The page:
Pssst. Here’s a little known fact: The gigantic Best Buy billboard in Times Square is made out of recycled waste from a West Coast company, Electronic Recyclers International.
ERI, a private company based in Fresno, Calif., is the largest electronics recycler in the United States, with locations in Massachusetts Maryland, Indiana, Minnesota, Colorado, Texas, California and Washington. As e-waste legislation expands, the company plans to service all 50 states.
ERI was founded by John Shegerian, who has been in the forefront of the U.S. recycling movement. Shegerian, whose slogan, is “Green is Good,” a variation of Gordon Gekko’s “Greed is Good,” says he founded ERI “to remedy the problem that arises from an unintended consequence of the technological revolution and the electronic waste crisis.”
E-waste, or discarded electronic equipment, is the fastest-growing solid waste stream in the world, according to the Environmental Protection Agency (EPA). E-waste constitutes anything with a cord or battery, from televisions, radios and computers to hairdryers and irons, and even household appliances like washing machines, dishwashers and air conditioners.
The amount gets bigger each year, and as a result, most of the electronic waste in the U.S. either gets illegally shipped overseas or goes to landfills. Both measures are extremely expensive as well as environmentally damaging.
“We’re at the same inflection point as we were when I was starting out in the Internet industry,” said Shegerian, who founded and sold several companies prior to forming ERI. ”We had the big technology shakeout in 2000-2001. The Internet was developed to democratize information. Companies had no business model that could reach profitability. The same thing is happening in the green world today with respect to e-waste.”
ERI does about $50 million yearly in revenue and employees about 400. Its shredder in Fresno processes up to 20,000 pounds of e-waste hourly and its second shredding facility is coming online by the end of the first quarter of 2011. A third shredder is in the works for Indiana.
The company exports no electronic waste, processing obsolete electronics and extracting the copper, plastics, glass and precious metals they contain. Best Buy and approximately 2,500 other client companies rely on ERI’s services.
In 2009, the company signed a long-term contract with LS Nikko, one of the world’s largest copper smelters, to undertake an urban mining operation. The Korean company, instead of mining raw copper from the ground, wanted to mine copper from discarded electronics.
“It’s more profitable to mine these metals above ground than underground because it saves more energy,” says Shegerian, who in turn sells these metals to smelters around the globe. “Urban mining is the now a recognized and legitimate source of mining.”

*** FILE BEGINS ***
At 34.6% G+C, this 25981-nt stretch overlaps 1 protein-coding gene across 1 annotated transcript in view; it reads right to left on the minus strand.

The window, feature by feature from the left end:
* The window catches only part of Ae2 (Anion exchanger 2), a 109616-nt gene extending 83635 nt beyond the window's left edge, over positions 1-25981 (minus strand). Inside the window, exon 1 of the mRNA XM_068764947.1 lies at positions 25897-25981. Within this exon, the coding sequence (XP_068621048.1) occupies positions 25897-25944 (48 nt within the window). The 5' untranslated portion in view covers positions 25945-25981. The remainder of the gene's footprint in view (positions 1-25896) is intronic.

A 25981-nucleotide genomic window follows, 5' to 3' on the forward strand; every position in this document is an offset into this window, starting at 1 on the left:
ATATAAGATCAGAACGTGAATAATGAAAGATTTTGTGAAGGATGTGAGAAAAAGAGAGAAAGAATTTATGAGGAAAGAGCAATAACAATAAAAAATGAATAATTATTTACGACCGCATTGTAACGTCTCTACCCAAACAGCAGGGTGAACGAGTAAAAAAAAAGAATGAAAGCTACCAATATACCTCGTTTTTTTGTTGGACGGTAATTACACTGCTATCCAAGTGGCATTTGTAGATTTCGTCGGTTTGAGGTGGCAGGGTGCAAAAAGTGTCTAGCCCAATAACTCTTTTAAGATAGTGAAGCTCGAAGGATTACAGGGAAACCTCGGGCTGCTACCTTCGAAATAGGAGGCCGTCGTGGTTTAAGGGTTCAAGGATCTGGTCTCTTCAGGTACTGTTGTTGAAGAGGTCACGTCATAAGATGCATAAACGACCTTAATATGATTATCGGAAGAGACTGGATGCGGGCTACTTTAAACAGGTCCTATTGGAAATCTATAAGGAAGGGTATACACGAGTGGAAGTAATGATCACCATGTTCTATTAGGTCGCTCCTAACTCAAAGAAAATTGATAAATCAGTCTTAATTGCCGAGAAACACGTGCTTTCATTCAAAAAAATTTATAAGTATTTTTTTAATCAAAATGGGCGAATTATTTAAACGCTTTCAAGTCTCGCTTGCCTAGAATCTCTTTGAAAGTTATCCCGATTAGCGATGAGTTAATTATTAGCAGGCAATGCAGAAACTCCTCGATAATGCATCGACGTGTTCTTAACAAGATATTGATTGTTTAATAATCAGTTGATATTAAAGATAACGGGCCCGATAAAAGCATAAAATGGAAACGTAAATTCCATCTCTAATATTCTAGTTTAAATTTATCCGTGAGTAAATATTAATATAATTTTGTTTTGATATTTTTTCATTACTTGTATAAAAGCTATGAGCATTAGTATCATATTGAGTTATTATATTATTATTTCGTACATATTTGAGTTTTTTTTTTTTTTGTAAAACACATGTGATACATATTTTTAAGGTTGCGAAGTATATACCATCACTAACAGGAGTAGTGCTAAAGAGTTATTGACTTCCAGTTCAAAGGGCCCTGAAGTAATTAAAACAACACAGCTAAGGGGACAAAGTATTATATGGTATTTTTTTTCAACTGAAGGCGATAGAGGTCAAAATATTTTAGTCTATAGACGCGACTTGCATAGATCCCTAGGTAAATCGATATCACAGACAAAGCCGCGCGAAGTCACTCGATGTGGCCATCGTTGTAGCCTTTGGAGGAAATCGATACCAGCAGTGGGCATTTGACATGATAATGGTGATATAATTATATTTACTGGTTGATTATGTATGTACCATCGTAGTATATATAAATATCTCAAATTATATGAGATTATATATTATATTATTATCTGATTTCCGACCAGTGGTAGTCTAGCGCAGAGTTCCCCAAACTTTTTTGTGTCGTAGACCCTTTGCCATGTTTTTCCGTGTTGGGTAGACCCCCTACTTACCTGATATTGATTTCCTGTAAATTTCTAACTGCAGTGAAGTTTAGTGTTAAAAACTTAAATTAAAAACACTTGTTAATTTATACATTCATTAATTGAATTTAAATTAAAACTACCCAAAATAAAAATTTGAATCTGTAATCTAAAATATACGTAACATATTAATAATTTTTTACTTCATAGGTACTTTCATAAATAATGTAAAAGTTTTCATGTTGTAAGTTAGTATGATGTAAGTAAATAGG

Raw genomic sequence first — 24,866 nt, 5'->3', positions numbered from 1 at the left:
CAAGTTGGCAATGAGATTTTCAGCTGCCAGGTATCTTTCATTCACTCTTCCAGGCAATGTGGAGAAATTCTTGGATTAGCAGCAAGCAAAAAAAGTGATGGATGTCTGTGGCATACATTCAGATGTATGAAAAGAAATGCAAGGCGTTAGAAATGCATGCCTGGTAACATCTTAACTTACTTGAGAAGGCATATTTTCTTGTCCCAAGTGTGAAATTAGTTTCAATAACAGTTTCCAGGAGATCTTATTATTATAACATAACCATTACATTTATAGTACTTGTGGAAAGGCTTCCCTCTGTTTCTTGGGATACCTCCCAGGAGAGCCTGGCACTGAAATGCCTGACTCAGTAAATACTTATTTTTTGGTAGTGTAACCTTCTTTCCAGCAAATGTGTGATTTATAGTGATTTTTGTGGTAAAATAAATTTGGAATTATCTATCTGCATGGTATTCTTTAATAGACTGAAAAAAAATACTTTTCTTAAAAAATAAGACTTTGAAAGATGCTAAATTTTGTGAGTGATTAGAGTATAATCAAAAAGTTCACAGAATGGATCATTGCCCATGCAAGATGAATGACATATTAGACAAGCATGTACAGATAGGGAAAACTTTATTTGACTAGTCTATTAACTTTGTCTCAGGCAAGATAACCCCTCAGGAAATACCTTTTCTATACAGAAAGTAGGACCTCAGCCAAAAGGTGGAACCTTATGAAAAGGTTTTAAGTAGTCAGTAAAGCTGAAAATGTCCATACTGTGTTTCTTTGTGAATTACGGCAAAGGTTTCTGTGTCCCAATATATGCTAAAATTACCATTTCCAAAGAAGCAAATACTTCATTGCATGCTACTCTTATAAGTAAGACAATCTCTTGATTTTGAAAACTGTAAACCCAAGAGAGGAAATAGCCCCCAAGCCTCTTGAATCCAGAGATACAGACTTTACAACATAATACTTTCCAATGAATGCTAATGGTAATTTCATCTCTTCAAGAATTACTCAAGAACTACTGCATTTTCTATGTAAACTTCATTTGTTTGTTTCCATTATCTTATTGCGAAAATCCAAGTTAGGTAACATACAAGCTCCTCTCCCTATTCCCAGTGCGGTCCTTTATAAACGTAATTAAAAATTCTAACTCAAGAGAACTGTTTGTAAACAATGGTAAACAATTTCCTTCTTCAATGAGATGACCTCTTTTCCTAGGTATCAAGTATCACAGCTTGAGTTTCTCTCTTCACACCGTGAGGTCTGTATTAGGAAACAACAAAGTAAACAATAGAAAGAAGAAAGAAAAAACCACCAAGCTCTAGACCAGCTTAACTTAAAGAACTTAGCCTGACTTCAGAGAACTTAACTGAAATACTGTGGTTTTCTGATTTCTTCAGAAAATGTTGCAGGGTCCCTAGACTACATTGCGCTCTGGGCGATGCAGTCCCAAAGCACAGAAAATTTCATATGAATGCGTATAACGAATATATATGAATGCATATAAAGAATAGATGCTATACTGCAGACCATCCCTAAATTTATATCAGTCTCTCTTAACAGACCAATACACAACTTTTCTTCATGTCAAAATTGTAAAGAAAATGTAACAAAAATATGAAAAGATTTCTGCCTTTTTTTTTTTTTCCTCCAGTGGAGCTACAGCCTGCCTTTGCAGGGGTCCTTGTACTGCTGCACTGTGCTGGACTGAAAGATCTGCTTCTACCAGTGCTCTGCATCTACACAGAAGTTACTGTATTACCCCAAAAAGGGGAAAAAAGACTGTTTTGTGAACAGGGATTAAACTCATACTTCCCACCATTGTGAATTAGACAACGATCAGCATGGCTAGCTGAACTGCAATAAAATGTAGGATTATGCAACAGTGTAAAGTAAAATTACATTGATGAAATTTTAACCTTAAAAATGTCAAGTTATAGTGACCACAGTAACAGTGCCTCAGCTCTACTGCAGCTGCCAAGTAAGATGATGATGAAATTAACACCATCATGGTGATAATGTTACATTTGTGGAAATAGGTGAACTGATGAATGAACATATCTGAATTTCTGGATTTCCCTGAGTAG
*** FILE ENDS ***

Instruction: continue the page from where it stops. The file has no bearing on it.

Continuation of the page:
ERI was one of the early founders and supporters of the e-Stewards program at the Basel Action Network (BAN), a nonprofit organization that works against the disproportionate dumping of toxic waste in the world's poorest villages. The fastest-growing toxic waste stream on earth is from computers, mobile phones and other electronics, BAN says. Through its e-Stewards program, BAN certifies electronic recyclers who have committed to environmentally sound standards for disposing of electronic waste.
“Increasingly, along with the carbon footprint, every major enterprise is beginning to realize that there’s also a toxic footprint, and needs to take steps to ensure that their own electronic equipment at the end of its life goes only to the most responsible recyclers, and those are the e-Standards certified recyclers,” said Jim Puckett, executive director of BAN, who pointed to Shegerian as someone who has helped raise the bar in the recycling movement. BAN also has an e-Stewards enterprise program for major institutions and corporations that have agreed to make their best effort to only use e-Stewards recyclers. Among the enterprises that have adopted the e-Standard are Samsung of Korea, Bank of America and Wells Fargo.
Meanwhile, e-waste legislation has been tightening. To date, 27 states have passed such legislation, which requires e-waste to be recycled in proportion to how much a firm sells.
In 2008, Shegerian purchased the phone number 1-800-Recycling and the corresponding Web site, 1800recycling.com, services that streamline the recycling process. He launched the website and brand late last year. By calling or visiting the online site, users can select specific recyclable products from a provided list and enter their zip code to access a comprehensive index of appropriate local recycling facilities. Recently, 1800-Recycling also launched a corresponding iPhone application, “My Recycle List.”